My iPad or phone often seems to follow me into the kitchen as I take on the challenge of one of those pinned recipes we are all drooling over. (one of my favorites is Creamy Tuscan Chicken). I use our Wood Stand to prop my device on to help keep it off the counter and clean, as ingredients and utensils crowd the counter top.
Pre-Gather Meal Ingredients
Something we like to do in our kitchen at home is create a “dinner bin”. This is a small decorative basket or deeper tray like our beaded edge one, we use either on our counter or in our pantry to store the needed ingredients for a recipe all in one place. Pick a recipe and gather all the ingredients and place them in the bin together. Having this bin makes it easier to quickly complete recipes.
I like to set the basket on the counter that morning or the night before. Having it in sight helps take the guess work out of deciding what to make for dinner, and holds us accountable for actually cooking at home, instead of choosing to get fast food last minute.
Group and Categorize Items
Grouping like items in both cabinets and pantries is a great time saving tool. The best way to approach this is to choose a categorization strategy that works best for you and your family’s lifestyle. For some, it maybe sorting like items together, for others it could depend on family routines and common ingredients used. For example, having all items used in children’s lunch boxes in one area, and having all of taco Tuesdays fixings in another.
Label, Label, Label
A great solution to eliminate the search for ingredients is to label them. This can be done by transferring spices and ingredients into jars. Labeling leads to quicker identification when syphering through the spice rack or cabinet.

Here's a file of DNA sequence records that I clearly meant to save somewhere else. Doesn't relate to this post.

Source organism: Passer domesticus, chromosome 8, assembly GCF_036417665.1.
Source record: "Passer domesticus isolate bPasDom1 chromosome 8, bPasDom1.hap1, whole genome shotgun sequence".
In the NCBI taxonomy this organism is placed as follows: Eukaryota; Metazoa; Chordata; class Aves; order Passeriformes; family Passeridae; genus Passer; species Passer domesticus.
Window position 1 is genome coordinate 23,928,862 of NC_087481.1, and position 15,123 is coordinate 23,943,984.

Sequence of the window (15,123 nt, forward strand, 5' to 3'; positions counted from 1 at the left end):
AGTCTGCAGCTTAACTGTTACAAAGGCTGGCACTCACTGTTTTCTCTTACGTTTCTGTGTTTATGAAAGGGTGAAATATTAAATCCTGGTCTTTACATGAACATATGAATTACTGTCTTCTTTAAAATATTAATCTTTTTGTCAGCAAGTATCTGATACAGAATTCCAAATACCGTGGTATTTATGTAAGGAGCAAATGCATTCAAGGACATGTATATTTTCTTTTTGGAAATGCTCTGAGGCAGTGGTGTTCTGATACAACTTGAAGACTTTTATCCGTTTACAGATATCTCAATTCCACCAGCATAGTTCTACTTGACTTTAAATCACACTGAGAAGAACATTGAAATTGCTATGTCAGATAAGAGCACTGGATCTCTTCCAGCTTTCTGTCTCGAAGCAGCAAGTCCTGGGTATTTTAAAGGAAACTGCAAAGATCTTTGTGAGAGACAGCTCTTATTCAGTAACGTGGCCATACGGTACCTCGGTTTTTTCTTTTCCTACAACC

Clean as You Cook
We all know the feeling of having just devoured our homecooked dinner, feeling stuffed, to then turn to the counter and see the aftermath of our meal scattered about. A great habit to get into is cleaning items as you go. Cleaning as you go helps elevate the stress of having to do the dishes after cooking. This also cuts clean up time in half making the idea of cooking a little less exasperating.
We implemented these into our home and have found ourselves wanting to cook at home rather than choosing to dine out. These have not only saved us time and money but allowed us to also spend more quality time making organic memories with the people we care about most.
Owning your kitchen instead of it owning you can seem like a task. But you can reduce your time spent here and alleviate the stress of meal prep, by making small changes that best work with your family needs and space. Start by checking out some of our décor pieces to help you tame the chaos of cooking!
We loved these helpful kitchen hacks, and if they helped you as much as they did us, subscribe to get more home and décor tips sent directly to you!
Anekwe, T. & Zeballos, E. (2020) Food-Related Time Use: Changes and Demographic Differences. United States Department of Agriculture. Retrieved from https://www.ers.usda.gov/webdocs/publications/95399/eib213_summary.pdf?v=9847.6
The Bureau of Labor Statistics. (2020) Time Spent in primary activities. Table 2.1. Retrieved from yhttps://www.bls.gov/news.release/atus.t02.htm